At one point in time, filmmaker Alan Rudolph described his 1988 film The Moderns ‒ a project which took him a full 12 years to nurture ‒ as "the most rejected screenplay in Hollywood." That in itself is the sort of thing which should fuel more artistically-inclined minds to take note of this underrated cult drama, particularly once you stop to take a good long look at the very sort of cinematic ilk the industry has descended into cranking out on a perpetual weekly basis ever since then. Set in 1926 Paris (and doubled by Montreal), Rudolph's fascinatingly oddball character study focuses on a small group of expatriates living abroad, all of whom live up to the title bestowed upon them: The Lost Generation.
Keith Carradine takes center stage here as Nick Hart, an American artist who keeps good company with a number of other expats in the area, all of whom are in the midst of shaping the very world of art and literature we still hail the era for today. At the tip of the iceberg is feisty gossip columnist Oiseau, played to the hilt by the usually superb Wallace Shawn, who is officially "over" Paris and is ready to begin anew in Hollywood. Another character included in the mix is a young loner war veteran with a clear-cut case of PTSD on his hands named Ernest Hemingway (Kevin J. O'Connor). Gertrude Stein (Elsa Raven) and Alice B. Toklas (Ali Giron) are also seen as part of this modernist set.
But it's when Nick notices Rachel (Linda Fiorentino, so you know there will be nudity involved), the beautiful young bride of Bertram Stone (The Last Emperor's John Lone) a wealthy and very eccentric prophylactic magnate (I'm not making this up, kids). Granted, it's not so much a case of who Rachel is as it is who she is not, for the free-spirited head-turner is actually the legendary "one who got away" from good ol' Nick. Determined to retrieve more than just her, Nick enters the dangerous battlefield of love once more, this time going up against an antagonist who is just as rich as he is unhinged; paving the way for a few pissing contests, most notably a boxing match between artist and elite.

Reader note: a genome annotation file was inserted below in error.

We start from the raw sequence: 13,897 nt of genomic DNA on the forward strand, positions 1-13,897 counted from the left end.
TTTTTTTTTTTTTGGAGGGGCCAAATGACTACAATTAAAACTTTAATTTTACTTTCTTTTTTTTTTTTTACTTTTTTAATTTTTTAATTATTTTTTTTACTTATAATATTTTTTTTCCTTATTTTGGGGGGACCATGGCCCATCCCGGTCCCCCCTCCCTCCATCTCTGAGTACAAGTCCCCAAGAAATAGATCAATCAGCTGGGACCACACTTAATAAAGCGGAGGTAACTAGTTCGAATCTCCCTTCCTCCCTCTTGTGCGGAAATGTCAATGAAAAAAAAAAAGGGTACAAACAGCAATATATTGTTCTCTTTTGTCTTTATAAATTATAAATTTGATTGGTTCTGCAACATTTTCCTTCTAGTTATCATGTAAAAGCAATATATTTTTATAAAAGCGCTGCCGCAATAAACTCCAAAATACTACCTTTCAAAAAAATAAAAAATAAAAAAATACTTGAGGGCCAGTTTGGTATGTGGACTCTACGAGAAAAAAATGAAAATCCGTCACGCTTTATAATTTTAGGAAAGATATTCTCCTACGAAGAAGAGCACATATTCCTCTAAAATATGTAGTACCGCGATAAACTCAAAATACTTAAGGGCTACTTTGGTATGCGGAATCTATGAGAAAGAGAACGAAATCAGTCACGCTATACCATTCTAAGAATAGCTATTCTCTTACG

Meanwhile, Nick's current financial destitution (he is an artist, after all) leads him into a precarious situation where he is asked by his art dealer lady-friend Libby (Geneviève Bujold) to paint a few harmless copies of a trio of rare works owned by a snobby divorceé dame, Nathalie de Ville (Geraldine Chaplin). This leads to one of the most fascinating tidbits of information behind the making-of this entrancing motion picture: some actors actors do their own stunts, but Mr. Carradine paints his own portraits. In fact, we have him to thank for the very artwork adorn the theatrical one-sheet for The Moderns. Ultimately, little slices of trivia like that only make the subtle appeal of the film all the more alluring.
Fusing heartfelt drama with a number of delightfully witty moments ‒ to say nothing of Kevin J. O'Connor's intriguing representation of Hemingway ‒ The Moderns hits Blu-ray for the very first time as part of Shout! Factory's "Shout Select" tier. The Collector's Edition release brings us a gorgeous 2k, 1080p MPEG-4 AVC transfer, as scanned from a newly-struck interpositive. Accompanying the feature are DTS-HD MA soundtracks in 5.1 and 2.0, and English (SDH) subtitles. The disc only includes two bonus goodies, but they are well worth the price of admission, considering the first is a feature-length presentation interviewing director Alan Rudolph, producer Carolyn Pfeiffer, and star Keith Carradine.
The original theatrical trailer is also included, and should serve as a stalwart example of '80s "We really don't know how to market this film, so we're gonna make it look like some sort of weird-ass New Wave flick" advertising. Then again, The Moderns was "the most rejected screenplay in Hollywood" at one point in time. Fortunately, thanks to Shout! Factory, you can now check this nifty little offbeat gem out for yourself. But be warned: This is exactly the type of movie that artistically-inclined minds of any generation can get Lost in.